Wednesday, August 19, 2015


I've always been a bit conservative when it comes to artwork.

When I was growing up, there was always a lot of incredible artwork around me, but few things created from imagination. With the exception of the comic books I read, almost everything was taken from life. Drawings of trees from the Chicago lakefront. Sculptures created from photographs. Toys and costumes built from plans and photos found in books. My sense of creating art came from recording what was around me. This never changed in my college courses, my work in commercials, and definitely not in my life drawing. Even my comic book work, which continues to evolve in my study of artists and practice in layouts has not changed things. I will use the script I've been given to push the limits of storytelling, and certainly see it move in my head as I'm reading it, but it hasn't changed my essential nature much. This is especially noticeable when I am drawing a story that bores me.

When I was in college art school I would walk around and look at the other student's work.  I still do that - whether I'm drawing or sculpting. Sometimes it's a matter of seeing what the other person is doing and filing a tip into my brain. Other times it's me quietly comparing my work to theirs. I almost always get something out of this - even when looking at a newcomer, or amateur's artwork.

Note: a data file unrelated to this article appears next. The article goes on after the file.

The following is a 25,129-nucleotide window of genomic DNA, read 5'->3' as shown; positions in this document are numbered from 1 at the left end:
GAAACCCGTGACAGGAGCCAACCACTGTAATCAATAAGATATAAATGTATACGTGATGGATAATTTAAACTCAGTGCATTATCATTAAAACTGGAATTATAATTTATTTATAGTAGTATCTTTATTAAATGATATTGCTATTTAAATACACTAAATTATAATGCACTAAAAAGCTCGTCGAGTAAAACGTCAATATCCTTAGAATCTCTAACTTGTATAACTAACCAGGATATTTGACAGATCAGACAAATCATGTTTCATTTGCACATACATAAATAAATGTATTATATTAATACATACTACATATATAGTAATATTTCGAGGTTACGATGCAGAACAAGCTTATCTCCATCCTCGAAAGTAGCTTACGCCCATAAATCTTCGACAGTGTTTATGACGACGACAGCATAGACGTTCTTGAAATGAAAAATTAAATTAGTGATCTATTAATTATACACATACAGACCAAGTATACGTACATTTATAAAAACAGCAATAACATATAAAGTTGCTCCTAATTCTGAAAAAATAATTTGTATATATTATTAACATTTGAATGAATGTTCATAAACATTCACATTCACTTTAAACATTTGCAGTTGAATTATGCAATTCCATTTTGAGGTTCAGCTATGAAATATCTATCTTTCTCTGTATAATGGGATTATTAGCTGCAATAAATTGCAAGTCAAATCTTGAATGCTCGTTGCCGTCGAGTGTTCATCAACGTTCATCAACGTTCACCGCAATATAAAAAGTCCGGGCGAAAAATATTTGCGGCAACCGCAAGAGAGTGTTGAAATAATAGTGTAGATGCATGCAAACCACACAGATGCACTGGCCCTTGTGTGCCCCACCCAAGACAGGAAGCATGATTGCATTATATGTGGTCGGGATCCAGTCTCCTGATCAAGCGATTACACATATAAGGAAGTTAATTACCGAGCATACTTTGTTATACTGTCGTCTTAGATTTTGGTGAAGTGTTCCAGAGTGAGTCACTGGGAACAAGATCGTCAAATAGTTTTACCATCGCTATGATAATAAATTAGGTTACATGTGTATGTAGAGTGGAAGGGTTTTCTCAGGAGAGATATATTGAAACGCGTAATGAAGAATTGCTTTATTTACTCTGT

When something comes along that knocks me over like a freight train, I know I've seen something incredible. Technique wise that rarely happens. Using imagination to create is a different story.

Anybody who's been following this blog knows that I've been studying sculpture. It's helped me tremendously in understanding the three dimensional aspect to objects. My approach to it has pretty much been my approach to figure drawing - record what you see, do not deviate from reality. A number of months ago I saw something that made me question this approach. Another sculptor took what was in front of her and created a fantasy out of what she was seeing.

The thing that makes what she did extra special is that there is more than one fantasy attached to them:  that of the sculptor and those of the viewers. They push the limits of everyone's imagination, which is a true gift of art. Below you will find pictures of some of the sculptures, created by Jordan Russell at The Palette and Chisel Academy Of Fine Art.  Jordan is a student of Audry Cramblit, who regularly teaches classes at the P&C

 I can not help taking a look at my own art, after viewing these sculptures, and thinking about ways to incorporate this type of imagination into my work.